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"Airing our dirty laundry...": a case study of collaborative behaviour within an action research project

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dc.contributor.author Hynds, Anne
dc.date.accessioned 2011-02-10T22:41:44Z
dc.date.accessioned 2022-10-25T01:33:18Z
dc.date.available 2011-02-10T22:41:44Z
dc.date.available 2022-10-25T01:33:18Z
dc.date.copyright 2000
dc.date.issued 2000
dc.identifier.uri https://ir.wgtn.ac.nz/handle/123456789/22802
dc.description.abstract This case study examines the collaborative experiences of four participants involved within an action research project. The participants include two primary teachers, a third year pre-service teacher trainee, and myself (researcher/facilitator of the action research project). Although collaboration is seen as an essential part of participatory action research methods, this case study highlights some of the pitfalls, dilemmas and contradictions inherent in the provision of collegial support within action research settings. In this study, the degree of challenge, formed by the spiralling nature of the action research process, affected the nature of collegiality and collaboration between the research participants. The resulting collaborative behaviour subsequently affected the action research process and the depth of investigation. In this study, the research project under investigation started with a technical concern: how to improve the listening and cooperative behaviour of the children within the teachers' two classes. Through the process of observation and documentation, the two teachers gradually became more aware of particular children's covert bullying practices and of the isolation and victimisation certain individual children experienced. As the action research collaborators became more aware of previously hidden practices, as well as their own biases and assumptions, their collaborative behaviour appeared to change. As previous facilitator of this action research process, now turned researcher/participant observer, I have included my reflections on the difficulties, dilemmas and tensions inherent in the collaborative roles I was also attempting to play. What part did 'I' have to play? Collaborator? Friend or foe? I see that this study highlights ethical tensions inherent in the role of facilitators/research collaborators who wish to support or empower participatory action research projects. Finally, this study also raises questions around the provision of safe learning environments for educators attempting to investigate areas of their classroom or school practice, and the effect that participant safety may have on the depth of exploration into educational practice. en_NZ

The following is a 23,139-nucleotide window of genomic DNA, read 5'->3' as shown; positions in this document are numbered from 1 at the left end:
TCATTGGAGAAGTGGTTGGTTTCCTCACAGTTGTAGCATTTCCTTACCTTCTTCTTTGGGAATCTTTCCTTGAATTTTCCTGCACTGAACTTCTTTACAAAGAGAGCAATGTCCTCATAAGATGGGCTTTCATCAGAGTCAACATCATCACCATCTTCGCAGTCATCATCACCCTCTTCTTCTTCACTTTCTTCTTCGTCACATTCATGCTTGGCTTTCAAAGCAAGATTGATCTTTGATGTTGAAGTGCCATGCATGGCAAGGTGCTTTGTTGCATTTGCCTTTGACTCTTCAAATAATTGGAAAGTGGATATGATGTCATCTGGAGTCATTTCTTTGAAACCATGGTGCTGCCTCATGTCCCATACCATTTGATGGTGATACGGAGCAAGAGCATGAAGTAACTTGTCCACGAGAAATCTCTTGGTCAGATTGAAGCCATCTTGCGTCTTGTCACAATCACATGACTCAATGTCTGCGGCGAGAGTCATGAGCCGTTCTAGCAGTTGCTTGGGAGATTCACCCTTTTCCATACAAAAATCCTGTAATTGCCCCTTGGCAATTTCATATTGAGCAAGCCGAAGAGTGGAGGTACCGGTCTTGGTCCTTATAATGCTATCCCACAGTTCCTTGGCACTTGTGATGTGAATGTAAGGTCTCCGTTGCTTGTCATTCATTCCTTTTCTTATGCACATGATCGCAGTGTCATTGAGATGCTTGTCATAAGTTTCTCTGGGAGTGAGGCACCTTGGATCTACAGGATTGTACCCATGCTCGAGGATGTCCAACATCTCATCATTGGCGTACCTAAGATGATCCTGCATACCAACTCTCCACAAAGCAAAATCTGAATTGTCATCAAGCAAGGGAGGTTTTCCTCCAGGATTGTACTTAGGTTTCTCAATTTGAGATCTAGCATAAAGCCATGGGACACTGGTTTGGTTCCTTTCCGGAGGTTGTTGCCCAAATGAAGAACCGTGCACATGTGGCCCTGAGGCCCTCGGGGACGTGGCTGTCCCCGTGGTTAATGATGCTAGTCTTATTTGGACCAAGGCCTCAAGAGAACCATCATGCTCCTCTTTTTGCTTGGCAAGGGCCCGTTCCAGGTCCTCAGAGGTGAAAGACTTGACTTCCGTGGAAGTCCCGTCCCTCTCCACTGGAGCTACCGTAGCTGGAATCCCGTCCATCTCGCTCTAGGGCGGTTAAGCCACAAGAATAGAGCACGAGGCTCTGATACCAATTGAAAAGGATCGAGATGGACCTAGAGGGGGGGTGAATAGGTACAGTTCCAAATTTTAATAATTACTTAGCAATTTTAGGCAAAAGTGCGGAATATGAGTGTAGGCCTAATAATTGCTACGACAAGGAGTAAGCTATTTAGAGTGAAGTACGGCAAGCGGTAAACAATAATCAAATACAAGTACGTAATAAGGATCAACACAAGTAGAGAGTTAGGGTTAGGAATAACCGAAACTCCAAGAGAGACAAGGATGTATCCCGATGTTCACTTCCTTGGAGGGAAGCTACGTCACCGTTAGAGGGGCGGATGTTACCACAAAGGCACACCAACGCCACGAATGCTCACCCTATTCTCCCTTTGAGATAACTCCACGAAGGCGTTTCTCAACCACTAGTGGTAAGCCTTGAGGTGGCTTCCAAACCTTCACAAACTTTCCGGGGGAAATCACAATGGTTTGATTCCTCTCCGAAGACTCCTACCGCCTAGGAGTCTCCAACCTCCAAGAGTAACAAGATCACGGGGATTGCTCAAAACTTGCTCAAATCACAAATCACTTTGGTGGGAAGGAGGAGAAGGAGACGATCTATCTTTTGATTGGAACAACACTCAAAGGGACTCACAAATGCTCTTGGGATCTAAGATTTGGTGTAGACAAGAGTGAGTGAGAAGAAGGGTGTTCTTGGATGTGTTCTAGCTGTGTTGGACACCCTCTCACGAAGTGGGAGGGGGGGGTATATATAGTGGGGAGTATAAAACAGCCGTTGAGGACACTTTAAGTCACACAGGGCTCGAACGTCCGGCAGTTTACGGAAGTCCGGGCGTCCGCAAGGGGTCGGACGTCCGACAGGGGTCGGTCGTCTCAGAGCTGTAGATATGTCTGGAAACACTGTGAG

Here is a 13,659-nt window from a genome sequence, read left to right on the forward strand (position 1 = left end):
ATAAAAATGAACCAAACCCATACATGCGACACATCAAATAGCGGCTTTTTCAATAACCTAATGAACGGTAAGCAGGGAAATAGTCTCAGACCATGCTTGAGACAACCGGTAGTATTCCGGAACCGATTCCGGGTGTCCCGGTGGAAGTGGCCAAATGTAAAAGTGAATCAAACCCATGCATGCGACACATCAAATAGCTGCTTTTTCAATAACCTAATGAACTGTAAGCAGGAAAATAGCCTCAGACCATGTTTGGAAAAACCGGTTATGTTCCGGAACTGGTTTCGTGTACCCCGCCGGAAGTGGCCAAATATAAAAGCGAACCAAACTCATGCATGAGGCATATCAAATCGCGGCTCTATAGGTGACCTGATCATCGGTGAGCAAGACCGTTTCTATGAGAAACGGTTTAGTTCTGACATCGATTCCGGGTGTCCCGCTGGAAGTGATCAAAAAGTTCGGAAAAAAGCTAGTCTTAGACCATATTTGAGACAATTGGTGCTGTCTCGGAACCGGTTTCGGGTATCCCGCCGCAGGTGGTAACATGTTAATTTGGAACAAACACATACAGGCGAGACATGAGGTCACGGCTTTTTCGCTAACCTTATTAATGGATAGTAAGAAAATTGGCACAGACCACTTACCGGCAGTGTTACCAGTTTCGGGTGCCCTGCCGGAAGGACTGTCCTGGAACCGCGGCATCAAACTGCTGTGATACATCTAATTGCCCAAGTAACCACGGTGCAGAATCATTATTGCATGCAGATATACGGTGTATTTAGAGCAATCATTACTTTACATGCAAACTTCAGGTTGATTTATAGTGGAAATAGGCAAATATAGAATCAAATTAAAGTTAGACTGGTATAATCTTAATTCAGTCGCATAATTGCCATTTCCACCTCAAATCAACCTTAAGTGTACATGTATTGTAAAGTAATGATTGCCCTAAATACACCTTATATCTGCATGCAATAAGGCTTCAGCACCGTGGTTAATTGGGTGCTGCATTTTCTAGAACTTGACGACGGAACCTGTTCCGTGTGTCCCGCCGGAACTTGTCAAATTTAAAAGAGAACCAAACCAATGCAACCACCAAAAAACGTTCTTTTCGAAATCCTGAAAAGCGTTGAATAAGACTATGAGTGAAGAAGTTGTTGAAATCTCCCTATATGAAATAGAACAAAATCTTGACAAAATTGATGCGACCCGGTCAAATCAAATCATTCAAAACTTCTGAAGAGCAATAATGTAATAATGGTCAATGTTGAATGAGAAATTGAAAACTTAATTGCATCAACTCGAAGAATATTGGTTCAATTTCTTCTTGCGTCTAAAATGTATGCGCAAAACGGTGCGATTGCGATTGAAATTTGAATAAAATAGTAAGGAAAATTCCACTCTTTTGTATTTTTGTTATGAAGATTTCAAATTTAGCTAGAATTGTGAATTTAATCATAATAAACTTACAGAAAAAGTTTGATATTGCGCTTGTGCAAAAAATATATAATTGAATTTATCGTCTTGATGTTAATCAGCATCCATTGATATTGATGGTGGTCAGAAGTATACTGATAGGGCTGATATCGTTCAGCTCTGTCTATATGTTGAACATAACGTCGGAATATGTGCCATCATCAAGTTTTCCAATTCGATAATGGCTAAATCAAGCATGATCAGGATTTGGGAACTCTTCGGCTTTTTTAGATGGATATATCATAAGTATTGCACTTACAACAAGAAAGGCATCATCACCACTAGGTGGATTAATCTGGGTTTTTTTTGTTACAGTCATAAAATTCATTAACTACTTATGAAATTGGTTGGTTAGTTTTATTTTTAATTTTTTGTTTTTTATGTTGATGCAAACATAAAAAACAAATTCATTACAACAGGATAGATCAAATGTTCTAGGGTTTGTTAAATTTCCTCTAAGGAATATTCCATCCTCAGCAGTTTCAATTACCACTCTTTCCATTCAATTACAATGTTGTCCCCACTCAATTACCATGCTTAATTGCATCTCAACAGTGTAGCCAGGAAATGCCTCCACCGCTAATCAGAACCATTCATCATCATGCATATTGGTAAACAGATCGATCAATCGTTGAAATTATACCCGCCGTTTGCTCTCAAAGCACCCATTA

dc.format pdf en_NZ
dc.language en_NZ
dc.language.iso en_NZ
dc.publisher Te Herenga Waka—Victoria University of Wellington en_NZ
dc.title "Airing our dirty laundry...": a case study of collaborative behaviour within an action research project en_NZ
dc.type Text en_NZ
vuwschema.type.vuw Awarded Research Masters Thesis en_NZ
thesis.degree.discipline Education en_NZ
thesis.degree.grantor Te Herenga Waka—Victoria University of Wellington en_NZ
thesis.degree.level Masters en_NZ
thesis.degree.name Master of Arts en_NZ

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